Skip to Content

Are Artists Born or Made

Maybe you’ve heard the phrase, “I was born to be an artist.” Or maybe you’ve heard that creativity is innate and not teachable. But both of these statements are gross oversimplifications of a much more complex issue.

What Constitutes Artistic Ability

As it turns out, there’s no quick answer because many factors come into play when you ask the question: Are artists born or made?

To understand how artistic ability develops in people, you must consider the role of nature and nurture in development; whether talent arises from natural ability or can be learned through dedication and guided instruction:

  • Which parts of artistic ability come from genetics (nature) and;
  • Which from the environment (nurture); whether innate talent is necessary for mastery of the arts; and whether scientific research supports a particular answer.

The debate over whether artists are born or made has been going on for hundreds – if not thousands – of years.

Personally, I believe that each of us is a born artist. From birth, creatives learn through life experience, and this continues into adulthood. Art flows out of us naturally – it’s a way to express ourselves and understand the world around us.

At the same time, our artistic abilities need to be honed through practice and instruction. The debate about whether artists are born or made is an argument about nature and nurture, heredity and environment (or both), and talent and deliberate practice.

Everyone Is Born With Creativity and Talent

I’ve always been a creative person. I was born with a gift and passion for music, drawing, painting and designing. I’ve always loved art since I was little.

I Believe That Everyone Is Born With Creativity and Talent

Creativity is innate and I believe that it cannot be learned, but can be improved. We’re all born with unique skills, interests, and experiences.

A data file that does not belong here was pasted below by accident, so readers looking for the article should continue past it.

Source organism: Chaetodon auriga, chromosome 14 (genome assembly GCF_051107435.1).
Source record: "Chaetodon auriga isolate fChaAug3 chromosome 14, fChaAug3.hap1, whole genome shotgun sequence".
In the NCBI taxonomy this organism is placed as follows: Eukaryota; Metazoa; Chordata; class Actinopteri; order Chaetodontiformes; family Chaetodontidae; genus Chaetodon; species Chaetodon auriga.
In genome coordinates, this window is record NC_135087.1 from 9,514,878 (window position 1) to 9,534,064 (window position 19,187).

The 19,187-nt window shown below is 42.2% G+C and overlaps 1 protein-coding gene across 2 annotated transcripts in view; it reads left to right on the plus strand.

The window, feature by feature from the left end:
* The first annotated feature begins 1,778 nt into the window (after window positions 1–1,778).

Some of us learn to develop our talents throughout our lives, others lose touch with them. You were born an artist. It’s up to you to decide what that means for you as an adult in today’s world.

If you’ve always wanted to be a professional artist like Van Gogh but never had the opportunity or didn’t think it was possible, now is your chance to consider it! The best part about being creative isn’t the end product, but the path that gets you there.

You probably have more creativity than you realize if you take some time and look at your life from different angles.

If We’re All Born Artists, Why Do We Talk About Made Artists?

An artist can be both talented and skilled. Talent is a person’s natural ability, what they can do without practice or training.

Skill is what you learn and develop with experience. You can think of it as the difference between a natural athlete and a trained athlete.

For example, most adults can’t dunk a basketball – it takes a lot of skill. But if an adult is 6 feet tall, he or she’s the talent to dunk just by virtue of height, without ever having picked up a basketball before.

It’s similar to the ability to draw. The harder you draw, the easier it becomes to get better results (this is called intentional practice).

As your skills increase, so does your confidence as an artist – but that doesn’t mean your creativity increases too!

Creativity Can Be Improved, Practiced, and Developed Throughout Your Life

As a creative, the most important thing is to understand the creative process. The more you learn about it, the better you can improve your own skills and develop ideas.

The more you practice, the better you get.

Like any other skill, creative abilities aren’t completely innate. Certainly, some people are more naturally gifted than others, but these skills can be acquired and improved throughout life.

Creativity is a process involving many factors.

It’s not just about having ideas – it’s also about putting those ideas into action within a certain time frame and budget. And as with anything, this process gets better with practice and careful learning.

How Does Training Affect the Creative Process?

The general structure of the creative process is very simple:


How does my instrument work? How does the music work? What’re the rules that guide me in composing music? These are all questions that need to be answered before you can worry about how well you play your scales or chords. Understanding helps us find inspiration and create something new from what already exists.


This aspect is more difficult than understanding because it requires years of practice. This aspect is about understanding how your instrument works, with all the details and nuances that go with it. It’s about skill and flexibility in playing your instrument, and being able to tell when something sounds good (or bad).

For example, if you want to be a writer, the first rule is to read and learn, and the second rule is to write. And the third and most important rule is to keep writing until you’ve written something that you yourself can’t believe you’ve written. Then do it again.